In the present matter, it could not be ascertained with certainty when power began being illegally diverted.   The only specific dates available for calculating this were the date defendant subscribed for utilities and the date five months later when SMUD first determined that power was being illegally diverted into the house.   Defendant argues that the evidence showed he did not begin using the residence for marijuana cultivation until May 2007, as there was no evidence any marijuana had been harvested at the house and there was testimony that it takes four months for a marijuana plant to reach maturity.   However, under the circumstances presented, we conclude it was reasonable to use the earlier date.

In People v. Baker (2005) 126 Cal.App.4th 463, 23 Cal.Rptr.3d 871, the appellate court affirmed an award of restitution in a cattle stealing case that included restitution for calves the victims anticipated would be born to the stolen cows during the period they were out of the victims' possession.   Just as the victims were entitled to recover this loss despite their lack of personal knowledge as to whether any calves were actually born to the stolen cows, here, SMUD's “lack of personal knowledge [regarding the period of time and amount of the theft of power] was not due to any fault by [SMUD];  rather, it was defendant's misappropriation ․ that led to [SMUD's] inability to conclusively determine” the precise extent of the theft.  (Id. at p. 469, 23 Cal.Rptr.3d 871.)

Relying on the later date to calculate SMUD's losses almost certainly would have resulted in a restitution award that would fall short of fully compensating the victim for the losses suffered.   Selecting the earlier date was the best guarantee that the victim would receive full compensation.   We agree with the People that, “[s]ince there was no evidence of a definitive ‘start’ date for [defendant's] theft, any date other than the onset of SMUD service was necessarily speculative.”   In the words of the SMUD investigator, this was the “best information” available as to when the theft of power began.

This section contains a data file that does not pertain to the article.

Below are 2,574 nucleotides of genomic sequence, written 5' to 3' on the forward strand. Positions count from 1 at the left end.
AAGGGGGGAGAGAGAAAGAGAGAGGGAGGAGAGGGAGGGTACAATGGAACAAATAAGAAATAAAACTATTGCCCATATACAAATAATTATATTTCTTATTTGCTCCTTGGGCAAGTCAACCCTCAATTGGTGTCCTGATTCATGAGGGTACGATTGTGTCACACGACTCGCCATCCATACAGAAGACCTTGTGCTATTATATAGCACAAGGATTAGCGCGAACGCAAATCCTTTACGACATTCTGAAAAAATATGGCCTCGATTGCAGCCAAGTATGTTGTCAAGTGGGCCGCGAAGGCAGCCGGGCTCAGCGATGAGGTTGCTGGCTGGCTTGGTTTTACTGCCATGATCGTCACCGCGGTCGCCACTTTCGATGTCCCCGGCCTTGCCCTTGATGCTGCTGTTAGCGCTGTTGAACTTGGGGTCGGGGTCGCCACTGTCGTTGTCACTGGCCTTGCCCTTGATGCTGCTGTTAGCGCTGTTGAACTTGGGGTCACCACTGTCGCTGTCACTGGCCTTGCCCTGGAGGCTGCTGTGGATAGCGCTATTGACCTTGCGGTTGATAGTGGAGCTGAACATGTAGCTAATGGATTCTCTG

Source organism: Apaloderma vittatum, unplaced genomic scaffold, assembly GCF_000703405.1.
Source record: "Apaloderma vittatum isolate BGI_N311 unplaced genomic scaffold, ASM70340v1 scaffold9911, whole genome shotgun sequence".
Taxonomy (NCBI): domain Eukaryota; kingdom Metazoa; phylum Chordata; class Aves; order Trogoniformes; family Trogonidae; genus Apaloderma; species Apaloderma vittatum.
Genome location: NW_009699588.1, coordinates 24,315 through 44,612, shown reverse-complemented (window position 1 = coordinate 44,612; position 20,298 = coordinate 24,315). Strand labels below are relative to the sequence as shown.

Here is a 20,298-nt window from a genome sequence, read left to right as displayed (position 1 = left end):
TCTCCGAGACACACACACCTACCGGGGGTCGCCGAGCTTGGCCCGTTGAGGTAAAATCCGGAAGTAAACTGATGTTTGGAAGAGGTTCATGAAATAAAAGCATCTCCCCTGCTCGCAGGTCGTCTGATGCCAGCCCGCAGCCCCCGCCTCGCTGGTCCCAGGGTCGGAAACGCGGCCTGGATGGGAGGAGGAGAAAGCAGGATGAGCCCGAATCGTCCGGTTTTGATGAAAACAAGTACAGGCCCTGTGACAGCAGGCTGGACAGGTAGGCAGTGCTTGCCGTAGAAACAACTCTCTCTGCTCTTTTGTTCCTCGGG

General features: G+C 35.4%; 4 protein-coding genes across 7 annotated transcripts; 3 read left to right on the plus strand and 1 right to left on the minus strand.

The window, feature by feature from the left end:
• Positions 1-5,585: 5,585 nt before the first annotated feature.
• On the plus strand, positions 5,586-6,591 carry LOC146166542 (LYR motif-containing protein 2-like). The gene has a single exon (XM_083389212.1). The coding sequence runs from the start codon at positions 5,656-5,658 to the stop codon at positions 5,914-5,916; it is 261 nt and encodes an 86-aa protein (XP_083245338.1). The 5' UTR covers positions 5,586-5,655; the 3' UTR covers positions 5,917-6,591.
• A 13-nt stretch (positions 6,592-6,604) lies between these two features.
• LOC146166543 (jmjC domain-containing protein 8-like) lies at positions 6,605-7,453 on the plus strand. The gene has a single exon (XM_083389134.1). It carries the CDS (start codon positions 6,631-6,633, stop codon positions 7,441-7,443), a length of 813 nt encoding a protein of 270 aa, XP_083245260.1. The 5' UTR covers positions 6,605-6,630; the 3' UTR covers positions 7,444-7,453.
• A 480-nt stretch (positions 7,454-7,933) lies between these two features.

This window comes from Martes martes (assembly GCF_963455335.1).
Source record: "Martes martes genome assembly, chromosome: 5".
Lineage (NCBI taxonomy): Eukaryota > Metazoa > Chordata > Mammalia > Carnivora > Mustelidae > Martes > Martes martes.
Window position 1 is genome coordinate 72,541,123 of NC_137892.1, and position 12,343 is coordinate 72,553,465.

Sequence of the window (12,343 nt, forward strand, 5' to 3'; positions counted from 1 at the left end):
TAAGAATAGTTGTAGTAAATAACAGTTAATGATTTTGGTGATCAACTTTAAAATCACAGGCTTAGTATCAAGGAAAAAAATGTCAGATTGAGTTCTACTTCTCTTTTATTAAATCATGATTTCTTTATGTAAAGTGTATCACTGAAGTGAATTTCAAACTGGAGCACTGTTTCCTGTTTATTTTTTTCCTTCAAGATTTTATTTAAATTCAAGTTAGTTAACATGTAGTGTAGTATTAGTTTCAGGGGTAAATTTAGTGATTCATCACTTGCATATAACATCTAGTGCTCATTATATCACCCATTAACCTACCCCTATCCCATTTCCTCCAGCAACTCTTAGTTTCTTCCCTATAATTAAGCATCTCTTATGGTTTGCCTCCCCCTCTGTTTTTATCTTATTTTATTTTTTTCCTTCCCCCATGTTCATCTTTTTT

There was other evidence corroborating this conclusion.   The house was set up as an ongoing, long-term marijuana cultivation business, involving a substantial capital investment.   The operation's setup, including the illegal diversion of power, suggests it was sophisticated and planned.   There was evidence that all four bedrooms in the home were being used to grow marijuana.   Thus, it was reasonable to infer that, rather than an idea that occurred to defendant during his theretofore lawful occupancy of the home, the marijuana growing operation had been planned at the time defendant became the utilities subscriber.   Moreover, the evidence suggests that the house was not under round-the-clock surveillance, so the fact that dried marijuana may not have been found at the time of the search or that there were no reports of marijuana being removed from the residence is not dispositive of when cultivation began at the house.

Defendant also argues that the amount of restitution was inflated because the amount of power diverted earlier would have been less than on the date of the search.   He relies on an article on how to grow medical marijuana he obtained from a Web site and submitted to the trial court with his points and authorities concerning restitution.   However, neither the article nor any other evidence on this subject was admitted.

Defendant also complains that the lower figure as to the amount of power being diverted in May 2007 was disregarded by SMUD when calculating the amount of restitution and that SMUD did not take intermittent readings during the four months that the house was under surveillance.   But the SMUD investigator testified that the type of reading taken in May is not a very accurate way to assess billing because it only shows the amperage going through the lines at a particular point, whereas amperage fluctuates constantly.   He explained that inventorying the equipment hooked up to power is the most accurate method for assessing power usage.   Additionally, as explained by the SMUD investigator, the police operation was underway during this period and SMUD could not “do anything without interrupting [the] on[ ]going investigation.”   As regular meter monitoring by SMUD could have threatened the secrecy of the police operation, this explanation was reasonable.

Finally, defendant complains that the trial court failed to give a basis for the amount of restitution ordered, citing People v. Giordano (2007) 42 Cal.4th 644, 664, 68 Cal.Rptr.3d 51, 170 P.3d 623, in which the California Supreme Court noted:  “To facilitate appellate review of the trial court's restitution order, the trial court must take care to make a record of the restitution hearing, analyze the evidence presented, and make a clear statement of the calculation method used and how that method justifies the amount ordered.”   Although the trial court, here, did not expressly state it was relying on SMUD's calculations when setting restitution, it is clear that the court's order was based on such calculations.


The restitution order is modified to reduce the amount payable to SMUD to $24,704.91.   As modified, the judgment is affirmed.   The trial court is directed to prepare an amended abstract of judgment accordingly and to forward a certified copy to the Department of Corrections and Rehabilitation.


We concur:  SCOTLAND, P.J., and ROBIE, J.